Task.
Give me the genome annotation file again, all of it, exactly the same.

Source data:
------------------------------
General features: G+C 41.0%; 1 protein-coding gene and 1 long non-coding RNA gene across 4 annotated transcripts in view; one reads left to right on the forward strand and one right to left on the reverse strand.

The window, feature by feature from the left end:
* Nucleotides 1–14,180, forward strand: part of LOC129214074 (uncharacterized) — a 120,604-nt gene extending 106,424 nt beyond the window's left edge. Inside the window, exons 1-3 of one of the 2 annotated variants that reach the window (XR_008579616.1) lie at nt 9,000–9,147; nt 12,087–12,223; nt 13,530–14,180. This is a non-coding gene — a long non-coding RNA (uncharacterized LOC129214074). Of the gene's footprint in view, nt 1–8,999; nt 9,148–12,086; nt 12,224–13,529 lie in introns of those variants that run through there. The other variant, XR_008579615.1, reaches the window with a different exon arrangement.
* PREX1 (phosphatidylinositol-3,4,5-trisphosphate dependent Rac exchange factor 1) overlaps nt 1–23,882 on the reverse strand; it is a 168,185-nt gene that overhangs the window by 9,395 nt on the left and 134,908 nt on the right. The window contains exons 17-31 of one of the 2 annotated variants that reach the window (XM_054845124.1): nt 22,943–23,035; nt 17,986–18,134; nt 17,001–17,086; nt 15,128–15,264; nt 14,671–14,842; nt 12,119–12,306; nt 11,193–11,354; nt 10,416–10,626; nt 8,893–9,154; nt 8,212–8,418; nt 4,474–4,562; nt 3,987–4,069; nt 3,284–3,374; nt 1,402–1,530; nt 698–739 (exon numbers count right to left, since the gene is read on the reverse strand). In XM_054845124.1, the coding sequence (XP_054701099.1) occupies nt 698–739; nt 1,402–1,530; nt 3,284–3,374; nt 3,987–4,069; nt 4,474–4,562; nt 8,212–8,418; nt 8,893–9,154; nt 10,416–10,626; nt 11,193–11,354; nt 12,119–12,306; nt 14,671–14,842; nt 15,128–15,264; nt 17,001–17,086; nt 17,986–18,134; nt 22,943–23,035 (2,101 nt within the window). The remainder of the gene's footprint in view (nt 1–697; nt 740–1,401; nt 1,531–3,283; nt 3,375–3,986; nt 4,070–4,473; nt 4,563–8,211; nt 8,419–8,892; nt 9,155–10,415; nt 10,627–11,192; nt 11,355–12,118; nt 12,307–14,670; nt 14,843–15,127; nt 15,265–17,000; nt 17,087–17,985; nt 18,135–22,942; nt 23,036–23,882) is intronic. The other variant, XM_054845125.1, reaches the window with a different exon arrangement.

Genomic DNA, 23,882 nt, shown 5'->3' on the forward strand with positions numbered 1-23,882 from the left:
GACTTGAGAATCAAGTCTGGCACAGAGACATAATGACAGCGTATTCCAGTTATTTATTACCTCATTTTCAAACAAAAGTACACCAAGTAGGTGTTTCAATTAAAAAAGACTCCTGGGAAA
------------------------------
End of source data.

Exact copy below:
General features: G+C 41.0%; 1 protein-coding gene and 1 long non-coding RNA gene across 4 annotated transcripts in view; one reads left to right on the forward strand and one right to left on the reverse strand.

The window, feature by feature from the left end:
* Nucleotides 1–14,180, forward strand: part of LOC129214074 (uncharacterized) — a 120,604-nt gene extending 106,424 nt beyond the window's left edge. Inside the window, exons 1-3 of one of the 2 annotated variants that reach the window (XR_008579616.1) lie at nt 9,000–9,147; nt 12,087–12,223; nt 13,530–14,180. This is a non-coding gene — a long non-coding RNA (uncharacterized LOC129214074). Of the gene's footprint in view, nt 1–8,999; nt 9,148–12,086; nt 12,224–13,529 lie in introns of those variants that run through there. The other variant, XR_008579615.1, reaches the window with a different exon arrangement.
* PREX1 (phosphatidylinositol-3,4,5-trisphosphate dependent Rac exchange factor 1) overlaps nt 1–23,882 on the reverse strand; it is a 168,185-nt gene that overhangs the window by 9,395 nt on the left and 134,908 nt on the right. The window contains exons 17-31 of one of the 2 annotated variants that reach the window (XM_054845124.1): nt 22,943–23,035; nt 17,986–18,134; nt 17,001–17,086; nt 15,128–15,264; nt 14,671–14,842; nt 12,119–12,306; nt 11,193–11,354; nt 10,416–10,626; nt 8,893–9,154; nt 8,212–8,418; nt 4,474–4,562; nt 3,987–4,069; nt 3,284–3,374; nt 1,402–1,530; nt 698–739 (exon numbers count right to left, since the gene is read on the reverse strand). In XM_054845124.1, the coding sequence (XP_054701099.1) occupies nt 698–739; nt 1,402–1,530; nt 3,284–3,374; nt 3,987–4,069; nt 4,474–4,562; nt 8,212–8,418; nt 8,893–9,154; nt 10,416–10,626; nt 11,193–11,354; nt 12,119–12,306; nt 14,671–14,842; nt 15,128–15,264; nt 17,001–17,086; nt 17,986–18,134; nt 22,943–23,035 (2,101 nt within the window). The remainder of the gene's footprint in view (nt 1–697; nt 740–1,401; nt 1,531–3,283; nt 3,375–3,986; nt 4,070–4,473; nt 4,563–8,211; nt 8,419–8,892; nt 9,155–10,415; nt 10,627–11,192; nt 11,355–12,118; nt 12,307–14,670; nt 14,843–15,127; nt 15,265–17,000; nt 17,087–17,985; nt 18,135–22,942; nt 23,036–23,882) is intronic. The other variant, XM_054845125.1, reaches the window with a different exon arrangement.

Genomic DNA, 23,882 nt, shown 5'->3' on the forward strand with positions numbered 1-23,882 from the left:
GACTTGAGAATCAAGTCTGGCACAGAGACATAATGACAGCGTATTCCAGTTATTTATTACCTCATTTTCAAACAAAAGTACACCAAGTAGGTGTTTCAATTAAAAAAGACTCCTGGGAAA